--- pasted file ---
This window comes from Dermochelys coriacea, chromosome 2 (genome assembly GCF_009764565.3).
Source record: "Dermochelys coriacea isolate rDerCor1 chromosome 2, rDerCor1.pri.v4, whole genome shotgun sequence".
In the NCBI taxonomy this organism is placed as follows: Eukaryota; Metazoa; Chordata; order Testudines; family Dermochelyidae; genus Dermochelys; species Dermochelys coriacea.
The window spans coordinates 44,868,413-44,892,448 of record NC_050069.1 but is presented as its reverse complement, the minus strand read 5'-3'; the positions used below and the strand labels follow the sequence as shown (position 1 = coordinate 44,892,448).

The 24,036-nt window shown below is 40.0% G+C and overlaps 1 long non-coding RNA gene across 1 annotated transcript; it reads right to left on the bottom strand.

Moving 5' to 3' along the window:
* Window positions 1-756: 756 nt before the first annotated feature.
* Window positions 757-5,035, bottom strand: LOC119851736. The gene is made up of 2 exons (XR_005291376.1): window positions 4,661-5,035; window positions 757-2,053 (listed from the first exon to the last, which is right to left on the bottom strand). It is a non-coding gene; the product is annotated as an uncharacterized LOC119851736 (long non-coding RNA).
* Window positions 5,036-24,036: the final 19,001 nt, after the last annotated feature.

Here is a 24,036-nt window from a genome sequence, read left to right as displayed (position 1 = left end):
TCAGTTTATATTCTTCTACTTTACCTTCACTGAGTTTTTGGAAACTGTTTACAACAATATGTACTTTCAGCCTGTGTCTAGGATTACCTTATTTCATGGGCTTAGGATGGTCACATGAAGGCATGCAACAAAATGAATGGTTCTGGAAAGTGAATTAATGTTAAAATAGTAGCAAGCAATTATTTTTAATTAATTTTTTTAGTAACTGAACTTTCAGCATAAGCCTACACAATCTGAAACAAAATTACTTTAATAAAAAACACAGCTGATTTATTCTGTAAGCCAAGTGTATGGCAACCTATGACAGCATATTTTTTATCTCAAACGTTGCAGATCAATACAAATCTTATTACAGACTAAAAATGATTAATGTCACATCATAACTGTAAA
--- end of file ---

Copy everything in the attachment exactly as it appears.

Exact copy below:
This window comes from Dermochelys coriacea, chromosome 2 (genome assembly GCF_009764565.3).
Source record: "Dermochelys coriacea isolate rDerCor1 chromosome 2, rDerCor1.pri.v4, whole genome shotgun sequence".
In the NCBI taxonomy this organism is placed as follows: Eukaryota; Metazoa; Chordata; order Testudines; family Dermochelyidae; genus Dermochelys; species Dermochelys coriacea.
The window spans coordinates 44,868,413-44,892,448 of record NC_050069.1 but is presented as its reverse complement, the minus strand read 5'-3'; the positions used below and the strand labels follow the sequence as shown (position 1 = coordinate 44,892,448).

The 24,036-nt window shown below is 40.0% G+C and overlaps 1 long non-coding RNA gene across 1 annotated transcript; it reads right to left on the bottom strand.

Moving 5' to 3' along the window:
* Window positions 1-756: 756 nt before the first annotated feature.
* Window positions 757-5,035, bottom strand: LOC119851736. The gene is made up of 2 exons (XR_005291376.1): window positions 4,661-5,035; window positions 757-2,053 (listed from the first exon to the last, which is right to left on the bottom strand). It is a non-coding gene; the product is annotated as an uncharacterized LOC119851736 (long non-coding RNA).
* Window positions 5,036-24,036: the final 19,001 nt, after the last annotated feature.

Here is a 24,036-nt window from a genome sequence, read left to right as displayed (position 1 = left end):
TCAGTTTATATTCTTCTACTTTACCTTCACTGAGTTTTTGGAAACTGTTTACAACAATATGTACTTTCAGCCTGTGTCTAGGATTACCTTATTTCATGGGCTTAGGATGGTCACATGAAGGCATGCAACAAAATGAATGGTTCTGGAAAGTGAATTAATGTTAAAATAGTAGCAAGCAATTATTTTTAATTAATTTTTTTAGTAACTGAACTTTCAGCATAAGCCTACACAATCTGAAACAAAATTACTTTAATAAAAAACACAGCTGATTTATTCTGTAAGCCAAGTGTATGGCAACCTATGACAGCATATTTTTTATCTCAAACGTTGCAGATCAATACAAATCTTATTACAGACTAAAAATGATTAATGTCACATCATAACTGTAAA